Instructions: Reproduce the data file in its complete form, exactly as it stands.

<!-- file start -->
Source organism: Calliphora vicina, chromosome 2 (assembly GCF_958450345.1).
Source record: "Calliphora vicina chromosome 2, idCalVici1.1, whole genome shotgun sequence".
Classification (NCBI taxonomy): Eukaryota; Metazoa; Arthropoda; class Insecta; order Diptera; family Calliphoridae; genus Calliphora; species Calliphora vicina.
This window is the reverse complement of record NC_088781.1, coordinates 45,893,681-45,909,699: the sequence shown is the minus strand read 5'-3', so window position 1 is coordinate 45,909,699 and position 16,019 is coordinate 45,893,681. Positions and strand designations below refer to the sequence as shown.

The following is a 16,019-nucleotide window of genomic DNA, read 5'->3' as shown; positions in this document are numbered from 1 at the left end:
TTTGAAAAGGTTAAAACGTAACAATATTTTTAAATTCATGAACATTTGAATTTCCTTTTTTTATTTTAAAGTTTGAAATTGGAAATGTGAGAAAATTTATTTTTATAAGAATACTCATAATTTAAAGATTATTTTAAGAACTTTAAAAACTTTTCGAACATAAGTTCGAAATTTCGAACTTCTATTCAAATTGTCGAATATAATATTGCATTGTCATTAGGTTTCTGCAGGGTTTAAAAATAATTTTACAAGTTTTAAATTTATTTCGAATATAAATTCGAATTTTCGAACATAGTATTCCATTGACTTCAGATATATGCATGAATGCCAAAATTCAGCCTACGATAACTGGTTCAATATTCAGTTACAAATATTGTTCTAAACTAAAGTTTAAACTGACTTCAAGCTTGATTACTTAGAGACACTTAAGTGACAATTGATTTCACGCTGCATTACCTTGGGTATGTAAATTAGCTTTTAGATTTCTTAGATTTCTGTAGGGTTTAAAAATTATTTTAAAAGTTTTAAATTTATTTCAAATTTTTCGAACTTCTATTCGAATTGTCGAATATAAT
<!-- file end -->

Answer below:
Source organism: Calliphora vicina, chromosome 2 (assembly GCF_958450345.1).
Source record: "Calliphora vicina chromosome 2, idCalVici1.1, whole genome shotgun sequence".
Classification (NCBI taxonomy): Eukaryota; Metazoa; Arthropoda; class Insecta; order Diptera; family Calliphoridae; genus Calliphora; species Calliphora vicina.
This window is the reverse complement of record NC_088781.1, coordinates 45,893,681-45,909,699: the sequence shown is the minus strand read 5'-3', so window position 1 is coordinate 45,909,699 and position 16,019 is coordinate 45,893,681. Positions and strand designations below refer to the sequence as shown.

The following is a 16,019-nucleotide window of genomic DNA, read 5'->3' as shown; positions in this document are numbered from 1 at the left end:
TTTGAAAAGGTTAAAACGTAACAATATTTTTAAATTCATGAACATTTGAATTTCCTTTTTTTATTTTAAAGTTTGAAATTGGAAATGTGAGAAAATTTATTTTTATAAGAATACTCATAATTTAAAGATTATTTTAAGAACTTTAAAAACTTTTCGAACATAAGTTCGAAATTTCGAACTTCTATTCAAATTGTCGAATATAATATTGCATTGTCATTAGGTTTCTGCAGGGTTTAAAAATAATTTTACAAGTTTTAAATTTATTTCGAATATAAATTCGAATTTTCGAACATAGTATTCCATTGACTTCAGATATATGCATGAATGCCAAAATTCAGCCTACGATAACTGGTTCAATATTCAGTTACAAATATTGTTCTAAACTAAAGTTTAAACTGACTTCAAGCTTGATTACTTAGAGACACTTAAGTGACAATTGATTTCACGCTGCATTACCTTGGGTATGTAAATTAGCTTTTAGATTTCTTAGATTTCTGTAGGGTTTAAAAATTATTTTAAAAGTTTTAAATTTATTTCAAATTTTTCGAACTTCTATTCGAATTGTCGAATATAAT